Management Blog and case study


Social Networks: Commercial Lever or Management Setback?

May 9th 2009

Social Networks

Obviously, it is a hot topic that firstly imposes a proposal for a definition. I will adopt the definition of "Social Network" as proposed by Wikipedia. It strikes me as fair and well documented.

This definition puts me first in front of two fascinating facts. The first is that the term "Social Network" was introduced in 1954 by John A. Barnes. The second is that the analysis of social networks would find its theoretical foundations, among others, in scientific publications dated as far back as 1741.

So are we really talking about a hot topic or a new, emerging phenomenon?

As with many realities that sometimes appear to be entirely new and innovative, the novelty effect is frequently the simple result of an amplification linked to the emergence of a tool supporting, automating, nourishing a reality that has existed for a very long time.

The old evolutionary "Tool - Knowledge" waltz of the human being gives rise to the consecration of "new" realities and the disappearance of others. A phenomenon of natural selection from which knowledge emerges and engulfs our realities—the best suffocating the least efficient.

So what is it that makes a reality suddenly prevail? When it becomes more valuable than another, of course, but as the notion of utility is subjective, that it depends on the need to be filled and on the facility (the tool) with which we can supply it, here we are now better installed to assess the actual relevance of social networks in business management.

Do social networks represent a real commercial lever for the company or not? In my opinion, absolutely. But under some, if I may, "old" terms and conditions.

To insist, there is nothing new in social networks except that they are now more easily visible, identifiable, and exploitable thanks to the web, the ultimate tool of the new man! At least, until he finds a new, better tool.

In prehistoric times for the youngest of us, did owning more business cards than your coworker automatically make you sell more? I do not believe it.

Oops ... I can hear the next generation shouting names at me: "Listen carefully, Dan, you haven't understood anything about social media. It's always the quality of your circle of contacts that counts, not the quantity." An argument I can only submit to. So that the concept of "Six degrees of separation" is really useful and a concrete lever, the circle of contacts must be of quality. At the same time, quantity can play an interesting role as a natural catalyst, but that might be the subject of another post.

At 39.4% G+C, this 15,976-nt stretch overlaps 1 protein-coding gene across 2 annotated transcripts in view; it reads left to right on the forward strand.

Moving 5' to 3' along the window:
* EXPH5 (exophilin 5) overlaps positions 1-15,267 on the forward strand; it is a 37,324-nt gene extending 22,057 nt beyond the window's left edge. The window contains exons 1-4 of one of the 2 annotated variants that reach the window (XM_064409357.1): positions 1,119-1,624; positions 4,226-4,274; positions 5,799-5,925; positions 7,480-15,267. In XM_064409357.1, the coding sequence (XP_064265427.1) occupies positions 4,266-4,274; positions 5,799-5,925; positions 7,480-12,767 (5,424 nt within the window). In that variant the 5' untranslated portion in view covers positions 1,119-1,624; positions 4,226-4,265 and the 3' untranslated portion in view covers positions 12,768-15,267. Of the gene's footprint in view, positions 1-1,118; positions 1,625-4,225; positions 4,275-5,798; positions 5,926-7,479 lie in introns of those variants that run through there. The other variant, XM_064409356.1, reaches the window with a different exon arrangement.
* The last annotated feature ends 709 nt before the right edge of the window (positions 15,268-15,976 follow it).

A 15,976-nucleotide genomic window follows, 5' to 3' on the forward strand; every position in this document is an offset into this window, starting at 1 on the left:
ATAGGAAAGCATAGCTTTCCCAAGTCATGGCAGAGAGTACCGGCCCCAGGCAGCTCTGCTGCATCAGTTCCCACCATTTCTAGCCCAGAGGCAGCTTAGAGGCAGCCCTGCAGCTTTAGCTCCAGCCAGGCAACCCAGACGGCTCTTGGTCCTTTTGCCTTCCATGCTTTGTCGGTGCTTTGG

However, here is my downside and my suggestion for additional nuance.

Firstly, the notion of "quality" here calls not only to the credibility of your contact concerning your objective but, above all, to the quality of your human relationship with it in terms of the level of mutual trust included in your relationship. Is it ready to support you vigorously in a strategic situation?

Otherwise, knowing many people who are very likeable to you makes you a certainly entertaining individual, but not necessarily impactful and distinctive. In business, staying on the sympathy stage is likely to get you stuck on the first degree. At this distance, you don’t need your social network on the web. An email and even a phone call can be very effective.

Second, with the current fusion and explosion of contact networks that are growing at an exponential rate, tell yourself that launching your social network on the web requires de facto that you constantly manage it subsequently in terms of its composition and animation if you want to maintain your virtual relationships at a constant level of efficiency.

If you can introduce this new activity into your daily workload, the commercial leverage of social networks could greatly surprise you, that is to say, concretely increase your sales by giving you the tool to automate and accelerate a pre-existing, healthy, and efficient networking approach without neglecting the essential marketing leverage of greater visibility if your target customers visit the web regularly.

I believe it is entirely relevant here to refer to my previous post: Don't Confuse Tool and Solution, because we are faced with a situation where it is necessary to sharpen one's critical sense on the potential contribution of this technological lever, hoping to minimize disappointments.

If the effort seems impossible to reconcile with your current schedule, my suggestion would be to steer clear of it or take it one step at a time.

Suppose you abandon yourself to virtual networks without any shame. In that case, you may wonder why someone suddenly informs you that he is currently on route 20 in the direction of Montreal, that he went to see the comedian Martin Matte last night, that he thinks Carbonneau should come back as coach of the Montreal Canadiens, or that he thinks of redecorating his bathroom.

In which case, unless you are an anthropologist rather than a manager, your new virtual friends will then consume a significant portion of your precious time, time that would probably be more useful elsewhere for your business.


Frequently Asked QuestionsContact MeGet In Touch With Us